The city of Los Angeles has released a list of 228 dispensaries and collectives that want to participate in the lottery that will choose 100 outlets to operate in the city. There is still no word on when the lottery will be held, and the city clerk’s executive officer said the process is “likely to take us a while.”

Not surprising that the city government that came up with this silly lottery idea will also take forever in getting it set up. But to leave such a large portion of the city’s economy to be dictated by something as random as a lottery seems ludicrous to me. The city couldn’t find some other criteria to pick businesses upon whom they will bestow the permission to operate?

And if a dispensary or collective qualifies for the lottery, why can’t they just be left open? At most that would leave 228 open, much less than the 700 or so that used to operate in L.A. If they qualify for the lottery they should qualify to stay in business, and that would cut out the need for the lottery at all.

Now is not the time to be restricting the economy; L.A. residents need more jobs, not less medical marijuana shops.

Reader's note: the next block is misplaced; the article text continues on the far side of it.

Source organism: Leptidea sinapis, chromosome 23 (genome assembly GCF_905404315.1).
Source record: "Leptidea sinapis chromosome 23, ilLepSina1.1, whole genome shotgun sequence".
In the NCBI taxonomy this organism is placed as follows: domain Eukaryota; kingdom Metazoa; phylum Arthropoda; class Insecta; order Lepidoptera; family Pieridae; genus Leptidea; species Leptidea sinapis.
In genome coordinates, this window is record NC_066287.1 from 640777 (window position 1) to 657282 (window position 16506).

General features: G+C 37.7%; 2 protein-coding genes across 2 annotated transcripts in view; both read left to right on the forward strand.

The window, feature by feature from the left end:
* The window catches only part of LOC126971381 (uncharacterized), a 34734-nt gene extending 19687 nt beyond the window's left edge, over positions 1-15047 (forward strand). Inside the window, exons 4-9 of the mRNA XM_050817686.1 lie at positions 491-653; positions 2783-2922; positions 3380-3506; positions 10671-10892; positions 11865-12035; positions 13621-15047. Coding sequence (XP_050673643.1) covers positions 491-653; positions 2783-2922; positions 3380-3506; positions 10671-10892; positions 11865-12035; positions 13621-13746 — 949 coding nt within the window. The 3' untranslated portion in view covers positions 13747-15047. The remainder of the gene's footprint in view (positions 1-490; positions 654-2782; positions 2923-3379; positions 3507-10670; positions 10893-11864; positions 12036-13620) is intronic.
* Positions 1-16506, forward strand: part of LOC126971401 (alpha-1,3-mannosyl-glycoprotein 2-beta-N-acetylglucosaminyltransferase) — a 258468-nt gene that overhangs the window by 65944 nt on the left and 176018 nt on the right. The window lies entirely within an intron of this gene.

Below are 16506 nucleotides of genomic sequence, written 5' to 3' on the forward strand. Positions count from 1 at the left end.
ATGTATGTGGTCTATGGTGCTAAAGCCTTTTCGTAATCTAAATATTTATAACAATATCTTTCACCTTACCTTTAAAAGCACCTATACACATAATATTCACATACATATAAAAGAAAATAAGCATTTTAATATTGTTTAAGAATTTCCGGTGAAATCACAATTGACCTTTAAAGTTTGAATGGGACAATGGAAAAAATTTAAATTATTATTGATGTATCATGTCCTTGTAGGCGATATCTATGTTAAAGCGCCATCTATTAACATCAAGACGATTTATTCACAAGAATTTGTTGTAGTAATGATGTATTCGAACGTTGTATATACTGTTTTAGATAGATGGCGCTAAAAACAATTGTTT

Joe Klare

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  1. Jimmy"TheWinner"Fish

    Good argument. But what is up with the zoning issues? When it comes time for 100 dispensaries (or more) to play musical chairs within a 3 month span…it may get litigous. However, if the City Clerk, coordinated with Planning/Zoning, puts out a clear and comprehensive map (online) showing exactly where dispensaries can move to, will help tremendously. Further protection would be in the City providing an updated map as to where dispensaries can move to in real time, i.e. a play by play showing which spots cannot be chosen or have been selected as each dispensary registers their new location.

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